The uncertain path to a holiday: reflections on MLK Day 2022
Celebrate, but don’t be fooled. The Jubilee is still to come.
Holidays are reflections of society’s history. We memorialize heroes and historic moments on our calendars because of the ways they changed us. These heroes often emerge throughout our history at crisis points so rare and catastrophic that they create a crucible for transformation.
We may be at such a point now. Two years into a global pandemic, more than 800,000 people have died in the US and over five million globally. While the world’s poorest countries wait for vaccine doses, the US and other rich countries cannot convince half their people to vax and mask up. The cruel inequities of our systems persist, exemplified by years and multitudes of unseen Black and Brown bodies killed by police without consequence, culminating in the murder of George Floyd in front of us all, and followed by rebellion, reckoning, and racist resistance.
King’s story offers a path forward
Today when most North Americans hear the name Martin Luther King, Jr. they picture him in front of a throng of admirers at the Lincoln Memorial delivering his “I have a dream” speech. But before, during, and after that event, many in this country viewed King as a threat. At a press conference in November 1964, FBI Director J. Edgar Hoover considered King one of the most dangerous men in the US, and called him, “The most notorious liar in the country.” King lived under constant surveillance and attack. His phone was often tapped to gather evidence that might discredit him. His home was bombed in 1956, a year after he received his doctorate in Theology from Boston University.
In 1958, a woman stabbed him with a letter opener at a book signing. He was arrested and served time repeatedly on trumped-up charges, in 1960, 1961, 1962, and 1963–the same year he gave his “I have a dream” speech. He was arrested again in 1964 for demanding service at a white-only restaurant in Florida, the same year he received the Nobel Peace Prize and Time Magazine named him “Man of the Year.”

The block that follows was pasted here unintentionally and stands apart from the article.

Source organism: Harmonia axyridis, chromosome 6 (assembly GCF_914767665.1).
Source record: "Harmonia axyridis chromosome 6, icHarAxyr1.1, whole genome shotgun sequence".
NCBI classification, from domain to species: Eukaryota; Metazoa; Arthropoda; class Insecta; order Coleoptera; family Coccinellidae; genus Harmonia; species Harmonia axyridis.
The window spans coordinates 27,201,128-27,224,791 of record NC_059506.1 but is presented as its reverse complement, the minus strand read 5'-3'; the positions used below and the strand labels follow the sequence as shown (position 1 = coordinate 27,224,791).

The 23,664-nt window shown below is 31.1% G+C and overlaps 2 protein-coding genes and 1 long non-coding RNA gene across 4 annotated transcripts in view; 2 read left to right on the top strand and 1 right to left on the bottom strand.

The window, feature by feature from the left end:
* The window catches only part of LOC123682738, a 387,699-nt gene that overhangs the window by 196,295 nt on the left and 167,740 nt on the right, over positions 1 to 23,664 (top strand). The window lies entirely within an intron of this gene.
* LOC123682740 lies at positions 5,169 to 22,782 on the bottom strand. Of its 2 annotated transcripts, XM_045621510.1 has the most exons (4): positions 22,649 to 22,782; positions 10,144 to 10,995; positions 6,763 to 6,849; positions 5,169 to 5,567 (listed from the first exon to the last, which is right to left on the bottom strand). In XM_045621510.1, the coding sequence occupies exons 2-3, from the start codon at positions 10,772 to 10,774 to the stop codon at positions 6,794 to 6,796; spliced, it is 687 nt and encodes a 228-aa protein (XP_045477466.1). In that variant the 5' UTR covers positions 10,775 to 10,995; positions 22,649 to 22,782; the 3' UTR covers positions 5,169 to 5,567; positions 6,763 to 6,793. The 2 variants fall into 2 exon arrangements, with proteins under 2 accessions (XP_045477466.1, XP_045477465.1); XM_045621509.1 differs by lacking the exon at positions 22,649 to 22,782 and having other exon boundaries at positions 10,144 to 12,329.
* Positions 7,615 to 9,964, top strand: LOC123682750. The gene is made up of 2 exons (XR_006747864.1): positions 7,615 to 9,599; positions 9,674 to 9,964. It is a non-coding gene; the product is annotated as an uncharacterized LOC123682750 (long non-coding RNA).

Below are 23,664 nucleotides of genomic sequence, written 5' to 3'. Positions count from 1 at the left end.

Still, King remained steadfast in his faith, anchored to a clear understanding of history and of power’s unrelenting resistance to change. He understood protests would spark a violent reaction. He expected it and planned for it. He and other activists learned how to ignore the ugly rancor and hatred to stay focused on their freedom goals.
The uncertain path to a holiday
Four days after King’s assassination on April 4, 1968, Representative John Conyers (D-MI) and Senator Edward Brooke (R-MA) asked Congress to establish a federal holiday in his honor. Despite petitions with three million signatures supporting the bill, it went nowhere for several years.
Local celebrations neither needed nor waited for Congressional approval. Coretta Scott King sponsored the first Martin Luther King Day observance in Atlanta in 1969. Individual cities and states followed in the 1970s with official holidays. The release of Stevie Wonder’s song “Happy Birthday,” dedicated to King, sparked a spike in public support for the holiday. Coretta Scott King and Wonder delivered six million signatures in support of the holiday to the Speaker of the House of Representatives in 1982. In 1983, after activists once again flocked to D.C. to commemorate the 20th Anniversary of the March on Washington and the 15th anniversary of King’s assassination, Congress finally passed the legislation and President Ronald Reagan signed it into law.